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9 Signs Your Exercise Routine May Be Too Much By Dr. Danielle Litoff

Let’s go back to the basics: if it feels good, it is usually good; if it feels like pain, that is a sign that your body is injured or needs a break. And pain is not always obvious right away - it can sneak up on you over time.

Pain is our body’s way of warning and protecting us by stimulating the nervous system to produce chemical reactions to signal the body. Unfortunately, it has become a badge of honor in our American culture to go-go-go, deprive ourselves of certain foods, exercise six days a week, and generally push ourselves in the name of health and strength. But what if that is doing more harm than good?

9 Signs That You Need to Allow Your Body to Recover:

  • Exercise leaves you exhausted instead of energized

  • You get sick easily, or it takes longer than normal to get over an illness

  • You have the blues or anxiety

  • You're unable to sleep or you can't seem to get enough sleep

  • You have ''heavy'' legs, or feel weighed down

  • You have a short fuse and are quick to anger or irritation

  • You're regularly sore for days at a time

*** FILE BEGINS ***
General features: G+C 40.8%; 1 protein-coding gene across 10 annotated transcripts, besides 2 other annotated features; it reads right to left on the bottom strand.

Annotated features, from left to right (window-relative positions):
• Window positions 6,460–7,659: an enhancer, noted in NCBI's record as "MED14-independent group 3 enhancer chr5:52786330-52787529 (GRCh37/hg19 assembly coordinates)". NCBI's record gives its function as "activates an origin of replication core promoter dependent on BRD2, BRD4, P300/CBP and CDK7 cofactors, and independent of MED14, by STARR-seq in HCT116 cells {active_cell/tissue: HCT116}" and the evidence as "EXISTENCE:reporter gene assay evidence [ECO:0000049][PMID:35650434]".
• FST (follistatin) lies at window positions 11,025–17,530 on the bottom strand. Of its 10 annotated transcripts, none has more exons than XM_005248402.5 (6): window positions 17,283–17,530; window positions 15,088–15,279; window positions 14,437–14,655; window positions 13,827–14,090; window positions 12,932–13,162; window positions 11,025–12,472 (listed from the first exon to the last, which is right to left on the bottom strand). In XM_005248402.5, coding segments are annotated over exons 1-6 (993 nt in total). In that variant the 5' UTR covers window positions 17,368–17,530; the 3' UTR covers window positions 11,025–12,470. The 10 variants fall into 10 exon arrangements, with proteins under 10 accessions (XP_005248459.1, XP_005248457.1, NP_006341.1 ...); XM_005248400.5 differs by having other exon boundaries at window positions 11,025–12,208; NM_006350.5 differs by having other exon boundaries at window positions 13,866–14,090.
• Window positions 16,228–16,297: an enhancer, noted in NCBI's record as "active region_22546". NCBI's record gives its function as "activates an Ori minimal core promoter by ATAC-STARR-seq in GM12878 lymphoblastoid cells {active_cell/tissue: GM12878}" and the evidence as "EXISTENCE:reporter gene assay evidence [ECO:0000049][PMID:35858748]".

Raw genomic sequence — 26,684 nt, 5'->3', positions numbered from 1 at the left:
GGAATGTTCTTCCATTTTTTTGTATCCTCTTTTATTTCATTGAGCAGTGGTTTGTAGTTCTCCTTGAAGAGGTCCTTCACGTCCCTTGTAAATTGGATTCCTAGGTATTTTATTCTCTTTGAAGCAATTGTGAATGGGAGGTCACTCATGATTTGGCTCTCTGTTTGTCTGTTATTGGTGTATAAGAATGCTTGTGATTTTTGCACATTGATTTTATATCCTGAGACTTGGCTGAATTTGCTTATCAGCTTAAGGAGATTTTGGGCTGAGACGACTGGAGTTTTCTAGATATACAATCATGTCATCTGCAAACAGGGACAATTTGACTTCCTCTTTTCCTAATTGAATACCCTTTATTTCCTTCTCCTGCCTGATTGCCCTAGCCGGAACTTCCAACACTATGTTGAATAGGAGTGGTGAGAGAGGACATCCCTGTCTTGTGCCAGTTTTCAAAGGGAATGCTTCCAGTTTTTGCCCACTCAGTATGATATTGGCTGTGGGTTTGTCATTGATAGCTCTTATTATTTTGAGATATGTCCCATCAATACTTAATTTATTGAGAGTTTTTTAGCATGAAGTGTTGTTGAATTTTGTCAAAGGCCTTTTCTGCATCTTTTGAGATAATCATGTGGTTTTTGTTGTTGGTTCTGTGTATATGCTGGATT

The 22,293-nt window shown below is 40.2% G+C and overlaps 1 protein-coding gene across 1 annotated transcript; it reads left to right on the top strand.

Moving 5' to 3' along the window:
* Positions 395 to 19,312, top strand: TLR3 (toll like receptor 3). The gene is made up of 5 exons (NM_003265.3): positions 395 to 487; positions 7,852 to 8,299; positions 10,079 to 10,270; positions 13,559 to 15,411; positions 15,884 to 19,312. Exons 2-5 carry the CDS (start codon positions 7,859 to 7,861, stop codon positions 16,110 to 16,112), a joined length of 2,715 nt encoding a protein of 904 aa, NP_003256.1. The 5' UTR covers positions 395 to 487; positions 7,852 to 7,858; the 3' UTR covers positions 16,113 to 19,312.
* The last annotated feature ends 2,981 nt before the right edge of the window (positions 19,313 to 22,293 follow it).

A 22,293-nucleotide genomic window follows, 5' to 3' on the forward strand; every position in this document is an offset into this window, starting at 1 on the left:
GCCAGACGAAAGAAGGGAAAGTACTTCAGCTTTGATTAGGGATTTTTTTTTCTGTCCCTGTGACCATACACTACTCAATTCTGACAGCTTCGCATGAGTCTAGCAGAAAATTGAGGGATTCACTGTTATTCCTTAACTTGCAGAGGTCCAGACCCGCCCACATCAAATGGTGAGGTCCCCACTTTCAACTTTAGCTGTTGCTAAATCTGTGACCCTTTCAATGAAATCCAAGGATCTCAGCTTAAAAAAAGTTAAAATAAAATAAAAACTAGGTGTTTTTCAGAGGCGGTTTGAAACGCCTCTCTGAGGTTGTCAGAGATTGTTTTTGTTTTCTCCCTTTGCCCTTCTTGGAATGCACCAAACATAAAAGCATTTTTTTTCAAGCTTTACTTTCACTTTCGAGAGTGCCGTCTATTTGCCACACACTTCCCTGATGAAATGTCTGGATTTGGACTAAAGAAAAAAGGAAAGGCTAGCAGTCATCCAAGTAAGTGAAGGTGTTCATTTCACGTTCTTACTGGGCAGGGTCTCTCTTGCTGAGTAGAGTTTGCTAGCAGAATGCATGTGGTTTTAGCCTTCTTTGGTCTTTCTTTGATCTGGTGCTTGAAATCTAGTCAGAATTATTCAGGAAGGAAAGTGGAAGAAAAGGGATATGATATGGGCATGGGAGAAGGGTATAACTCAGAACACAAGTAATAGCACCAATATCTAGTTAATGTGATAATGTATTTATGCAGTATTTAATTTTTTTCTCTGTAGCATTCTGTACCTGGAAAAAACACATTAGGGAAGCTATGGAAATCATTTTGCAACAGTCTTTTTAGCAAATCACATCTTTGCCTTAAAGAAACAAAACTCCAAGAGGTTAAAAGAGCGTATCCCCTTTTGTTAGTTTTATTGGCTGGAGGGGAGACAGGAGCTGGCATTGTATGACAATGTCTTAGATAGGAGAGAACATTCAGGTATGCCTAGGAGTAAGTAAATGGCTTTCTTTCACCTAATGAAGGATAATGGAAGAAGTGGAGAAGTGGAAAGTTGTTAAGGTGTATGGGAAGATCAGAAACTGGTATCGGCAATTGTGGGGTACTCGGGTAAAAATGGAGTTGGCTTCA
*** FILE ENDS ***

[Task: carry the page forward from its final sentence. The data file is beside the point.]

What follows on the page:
• You have irregular periods or no periods at all

  • Recurrent injuries such as overuse injuries, tendonitis, shin splints, etc.

Overtraining and disordered eating (e.g. restrictive dieting, compulsive eating, or skipping meals), are often co-conspirators leading to real consequences in health and fitness.

Stress without recovery will spike and alter cortisol rhythms. Cortisol is a steroid hormone that regulates:

  • Sex hormones

  • Neurotransmitters

  • Metabolism

  • Immune system

Over-exercising puts you at greater risk for injury. The more you over-exercise, the more likely you are to end up with pulled or torn muscles, loss in bone density, altered menstrual cycles, pain, anxiety, disordered sleep cycles, and irregular metabolism. The exact opposite of why you started exercising initially!

If you find yourself experiencing several of the nine signs that your exercise routine may be too much, take a pause and evaluate the severity of your symptoms. Connect with a physical therapist, trainer, or nutritionist who can help. Or just give yourself the week off and then slowly start introducing movement back into your routine.

Dr. Danielle Litoff DPT is a Doctor of Physical Therapy and Health Coach at Battle Born Health in Reno, NV. Her practice focuses on the principles of modern, proven medicine, delivered with an old-fashioned commitment to patient care and one-on-one relationships. For more wellness tips, visit her blog where she writes about various topics of nutrition, health, and physical therapy."

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